I know that cremation grew out paganism. I know that for many years the Church objected to it. But I find it less objectionable than many of our current standard-American embalming/burial practices. That said, I don't want to be cremated, and I don't intend to cremate anybody for whom I'm making funeral arrangements.
There is "green cemetery" space in Waukesha. Although the cost is higher, there is also an option for "natural burial" in the regular parts of the cemetery, where a grave-marker can be placed. For theological reasons, I think making note of the body's spot is important too, so ideally, I'm not keen on the idea of burying people "somewhere" on a prairie.
The part of "natural burial" that troubles me most is the people that the family would be working with. If their worldview and their theological perspective is the complete opposite of that of the grieving family, would that cause problems? And if so, which would be easier to take: their weirdness or going along with Standard Procedure?
So that's why the sem makes guys take a course in either Romans or Galatians -- they say SO much the same thing!
Romans 7 -- I can't do the good I want to do.
Galatians 5:17 "The flesh lusts against the Spirit, and the Spirit against the flesh; and these are contrary to one another, so that you do not do the things that you wish."
Romans 8:14 Those led by the Spirit of God are "sons of God."
Galatians 5:18 Those led by the Spirit of God "are not under the law."
Earlier in Galatians, Paul is on about how being-a-son means you're not-under-law.
Galatians 3:29 and 4:7 We are heirs according to the promise, no longer slaves but sons, an heir of God through Christ.
Romans 8:16-17 We are children of God, joint heirs with Christ.
1. The book I'm reading about introverts and extroverts is full of stories. More stories than research. Anecdotal evidence doesn't bother me. I usually enjoy stories.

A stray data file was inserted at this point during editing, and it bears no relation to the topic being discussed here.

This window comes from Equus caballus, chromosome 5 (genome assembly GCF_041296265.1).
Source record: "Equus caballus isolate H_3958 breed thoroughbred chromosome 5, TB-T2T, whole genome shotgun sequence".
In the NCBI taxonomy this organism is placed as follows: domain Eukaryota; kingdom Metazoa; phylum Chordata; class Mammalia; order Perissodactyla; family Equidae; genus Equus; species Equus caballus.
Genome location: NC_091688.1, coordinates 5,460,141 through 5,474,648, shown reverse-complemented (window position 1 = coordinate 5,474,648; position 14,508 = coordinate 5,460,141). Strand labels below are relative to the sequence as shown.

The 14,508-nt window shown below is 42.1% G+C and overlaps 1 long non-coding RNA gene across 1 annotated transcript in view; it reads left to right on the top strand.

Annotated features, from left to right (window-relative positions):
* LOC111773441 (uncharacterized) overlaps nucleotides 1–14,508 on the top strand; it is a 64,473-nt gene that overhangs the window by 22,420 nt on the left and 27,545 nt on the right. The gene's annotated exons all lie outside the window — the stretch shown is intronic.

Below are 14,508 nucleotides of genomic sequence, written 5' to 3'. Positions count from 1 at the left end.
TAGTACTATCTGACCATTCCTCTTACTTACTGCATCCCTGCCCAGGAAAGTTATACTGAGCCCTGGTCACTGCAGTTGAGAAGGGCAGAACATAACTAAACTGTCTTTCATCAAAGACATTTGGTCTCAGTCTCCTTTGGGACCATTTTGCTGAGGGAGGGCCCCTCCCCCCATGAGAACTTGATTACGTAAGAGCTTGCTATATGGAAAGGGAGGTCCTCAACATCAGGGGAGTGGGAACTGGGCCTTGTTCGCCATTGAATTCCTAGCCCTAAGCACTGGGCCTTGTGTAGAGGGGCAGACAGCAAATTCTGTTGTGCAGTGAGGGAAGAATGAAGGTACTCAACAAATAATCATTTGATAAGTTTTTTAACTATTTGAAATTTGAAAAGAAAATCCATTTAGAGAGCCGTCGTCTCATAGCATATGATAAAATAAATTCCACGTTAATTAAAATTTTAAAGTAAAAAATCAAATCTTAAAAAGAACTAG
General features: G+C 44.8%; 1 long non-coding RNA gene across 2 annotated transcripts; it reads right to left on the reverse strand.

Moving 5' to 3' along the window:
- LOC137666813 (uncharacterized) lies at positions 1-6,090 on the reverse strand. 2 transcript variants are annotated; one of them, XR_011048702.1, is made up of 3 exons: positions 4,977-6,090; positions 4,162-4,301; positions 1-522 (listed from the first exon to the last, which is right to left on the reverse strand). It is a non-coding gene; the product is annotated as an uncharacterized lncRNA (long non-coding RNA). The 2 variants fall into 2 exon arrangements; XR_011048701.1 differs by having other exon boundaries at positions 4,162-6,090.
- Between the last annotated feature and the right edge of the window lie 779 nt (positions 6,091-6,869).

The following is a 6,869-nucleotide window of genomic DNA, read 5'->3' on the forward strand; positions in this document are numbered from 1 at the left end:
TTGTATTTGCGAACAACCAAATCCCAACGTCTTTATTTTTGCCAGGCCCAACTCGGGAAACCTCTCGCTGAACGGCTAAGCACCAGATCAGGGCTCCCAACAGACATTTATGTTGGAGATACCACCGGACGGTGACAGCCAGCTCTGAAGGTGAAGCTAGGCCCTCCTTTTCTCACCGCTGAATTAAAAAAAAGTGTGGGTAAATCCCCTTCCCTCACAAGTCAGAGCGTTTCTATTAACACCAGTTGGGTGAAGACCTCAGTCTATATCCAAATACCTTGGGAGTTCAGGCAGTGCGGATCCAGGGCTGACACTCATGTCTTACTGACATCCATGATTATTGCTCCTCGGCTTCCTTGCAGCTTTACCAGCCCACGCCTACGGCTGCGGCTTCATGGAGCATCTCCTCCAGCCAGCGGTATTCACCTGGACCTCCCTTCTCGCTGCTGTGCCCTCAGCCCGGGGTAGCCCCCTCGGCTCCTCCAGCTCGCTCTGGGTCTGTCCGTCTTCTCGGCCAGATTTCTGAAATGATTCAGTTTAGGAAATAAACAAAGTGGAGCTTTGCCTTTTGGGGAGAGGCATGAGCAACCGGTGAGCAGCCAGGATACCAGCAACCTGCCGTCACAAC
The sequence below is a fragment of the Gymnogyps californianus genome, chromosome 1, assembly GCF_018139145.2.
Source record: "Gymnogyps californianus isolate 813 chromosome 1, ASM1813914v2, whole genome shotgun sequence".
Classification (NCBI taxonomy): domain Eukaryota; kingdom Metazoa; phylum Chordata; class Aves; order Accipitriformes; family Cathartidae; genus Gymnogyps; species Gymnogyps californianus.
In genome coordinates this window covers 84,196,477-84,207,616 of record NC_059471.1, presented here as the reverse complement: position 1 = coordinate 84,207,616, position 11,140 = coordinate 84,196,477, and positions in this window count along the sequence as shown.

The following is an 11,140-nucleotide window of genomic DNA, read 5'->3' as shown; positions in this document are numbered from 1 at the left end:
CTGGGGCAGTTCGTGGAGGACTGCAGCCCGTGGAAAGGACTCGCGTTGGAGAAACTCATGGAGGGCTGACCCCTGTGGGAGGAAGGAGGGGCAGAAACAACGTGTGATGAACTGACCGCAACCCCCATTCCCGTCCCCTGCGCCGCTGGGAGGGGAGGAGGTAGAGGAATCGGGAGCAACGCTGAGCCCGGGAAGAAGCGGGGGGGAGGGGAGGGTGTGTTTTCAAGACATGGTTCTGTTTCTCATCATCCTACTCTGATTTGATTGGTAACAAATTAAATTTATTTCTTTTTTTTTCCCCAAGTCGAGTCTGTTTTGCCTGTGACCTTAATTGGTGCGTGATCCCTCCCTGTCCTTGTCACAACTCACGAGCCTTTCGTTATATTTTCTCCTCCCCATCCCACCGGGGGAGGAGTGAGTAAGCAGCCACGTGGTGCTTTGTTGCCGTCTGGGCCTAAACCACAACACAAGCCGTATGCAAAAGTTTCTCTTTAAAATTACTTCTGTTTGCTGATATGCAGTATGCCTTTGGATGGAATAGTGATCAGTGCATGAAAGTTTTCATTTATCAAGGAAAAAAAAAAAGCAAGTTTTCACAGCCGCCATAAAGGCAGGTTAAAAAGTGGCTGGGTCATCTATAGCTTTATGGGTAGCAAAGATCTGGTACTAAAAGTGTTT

2. But one of the stories is about Al Gore and his passionate work to save the world from global warming. Or climate change. Or whatever we're calling it these days. The author makes the point that Mr Gore worked doggedly on this issue for decades. Few people listened to him because he is an introvert and doesn't make his case in a splashy way that draws the attention of extroverts. She pointed out that Gore's movie finally woke up people to the danger we're in, so we're finally taking seriously the necessity to save the planet.
Normally, I will read such things and shake my head in disbelief. I may crab about it a bit. (Or more.) And then I'll go on, taking the good parts of the book and ignoring the bad. But this kind of book? If the author believes the global warming and climate change are real, can I believe other things she says?
3. To add to my skepticism, she characterized the "Western God" as an extrovert, as seen in Jesus Christ Superstar where God's "son Jesus is kind and tender, but also a charismatic, crowd-pleasing man of influence."
Okay, maybe the Lord is an extrovert. (What He's all about is giving Himself to others, pouring Himself out for us.) But the author's source for this insight?
For real? Jesus Christ Superstar?
4. I did like the section on sensitivity, conscience, and guilt. Apparently, introverts tend to feel guilty even when they've done nothing wrong. They tend to feel embarrassed themselves when friends are teased. They may fail lie-detector tests even when they're telling the truth.